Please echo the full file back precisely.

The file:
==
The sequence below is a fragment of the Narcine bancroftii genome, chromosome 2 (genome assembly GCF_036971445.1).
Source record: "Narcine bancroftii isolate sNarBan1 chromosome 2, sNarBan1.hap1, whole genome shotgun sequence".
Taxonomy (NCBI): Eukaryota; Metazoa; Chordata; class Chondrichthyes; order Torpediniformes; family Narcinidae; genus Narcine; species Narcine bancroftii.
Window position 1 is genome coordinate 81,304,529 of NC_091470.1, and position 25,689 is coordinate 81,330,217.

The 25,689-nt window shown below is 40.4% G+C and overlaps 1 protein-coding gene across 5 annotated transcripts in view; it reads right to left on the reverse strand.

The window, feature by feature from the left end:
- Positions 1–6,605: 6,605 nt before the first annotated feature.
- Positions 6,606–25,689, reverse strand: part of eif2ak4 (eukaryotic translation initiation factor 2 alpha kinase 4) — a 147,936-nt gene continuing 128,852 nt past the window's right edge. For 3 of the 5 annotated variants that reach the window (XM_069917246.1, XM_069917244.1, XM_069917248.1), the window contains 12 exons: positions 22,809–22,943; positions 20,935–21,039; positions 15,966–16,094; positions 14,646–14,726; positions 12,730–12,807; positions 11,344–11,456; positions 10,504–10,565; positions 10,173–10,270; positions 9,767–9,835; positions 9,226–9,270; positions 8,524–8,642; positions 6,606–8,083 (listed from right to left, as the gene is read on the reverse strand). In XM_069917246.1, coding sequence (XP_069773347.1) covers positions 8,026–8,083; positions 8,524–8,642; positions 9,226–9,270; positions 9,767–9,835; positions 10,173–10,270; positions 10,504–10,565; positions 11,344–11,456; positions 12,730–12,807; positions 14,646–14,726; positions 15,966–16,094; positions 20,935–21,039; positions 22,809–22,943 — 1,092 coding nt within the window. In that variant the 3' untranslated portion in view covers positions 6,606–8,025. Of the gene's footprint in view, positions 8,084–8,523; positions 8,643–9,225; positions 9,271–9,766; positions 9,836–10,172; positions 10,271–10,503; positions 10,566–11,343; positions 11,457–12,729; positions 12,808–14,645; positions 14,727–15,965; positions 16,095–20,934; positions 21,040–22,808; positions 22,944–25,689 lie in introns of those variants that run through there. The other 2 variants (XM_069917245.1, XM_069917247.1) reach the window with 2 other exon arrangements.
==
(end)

The sequence below is a fragment of the Narcine bancroftii genome, chromosome 2 (genome assembly GCF_036971445.1).
Source record: "Narcine bancroftii isolate sNarBan1 chromosome 2, sNarBan1.hap1, whole genome shotgun sequence".
Taxonomy (NCBI): Eukaryota; Metazoa; Chordata; class Chondrichthyes; order Torpediniformes; family Narcinidae; genus Narcine; species Narcine bancroftii.
Window position 1 is genome coordinate 81,304,529 of NC_091470.1, and position 25,689 is coordinate 81,330,217.

The 25,689-nt window shown below is 40.4% G+C and overlaps 1 protein-coding gene across 5 annotated transcripts in view; it reads right to left on the reverse strand.

The window, feature by feature from the left end:
- Positions 1–6,605: 6,605 nt before the first annotated feature.
- Positions 6,606–25,689, reverse strand: part of eif2ak4 (eukaryotic translation initiation factor 2 alpha kinase 4) — a 147,936-nt gene continuing 128,852 nt past the window's right edge. For 3 of the 5 annotated variants that reach the window (XM_069917246.1, XM_069917244.1, XM_069917248.1), the window contains 12 exons: positions 22,809–22,943; positions 20,935–21,039; positions 15,966–16,094; positions 14,646–14,726; positions 12,730–12,807; positions 11,344–11,456; positions 10,504–10,565; positions 10,173–10,270; positions 9,767–9,835; positions 9,226–9,270; positions 8,524–8,642; positions 6,606–8,083 (listed from right to left, as the gene is read on the reverse strand). In XM_069917246.1, coding sequence (XP_069773347.1) covers positions 8,026–8,083; positions 8,524–8,642; positions 9,226–9,270; positions 9,767–9,835; positions 10,173–10,270; positions 10,504–10,565; positions 11,344–11,456; positions 12,730–12,807; positions 14,646–14,726; positions 15,966–16,094; positions 20,935–21,039; positions 22,809–22,943 — 1,092 coding nt within the window. In that variant the 3' untranslated portion in view covers positions 6,606–8,025. Of the gene's footprint in view, positions 8,084–8,523; positions 8,643–9,225; positions 9,271–9,766; positions 9,836–10,172; positions 10,271–10,503; positions 10,566–11,343; positions 11,457–12,729; positions 12,808–14,645; positions 14,727–15,965; positions 16,095–20,934; positions 21,040–22,808; positions 22,944–25,689 lie in introns of those variants that run through there. The other 2 variants (XM_069917245.1, XM_069917247.1) reach the window with 2 other exon arrangements.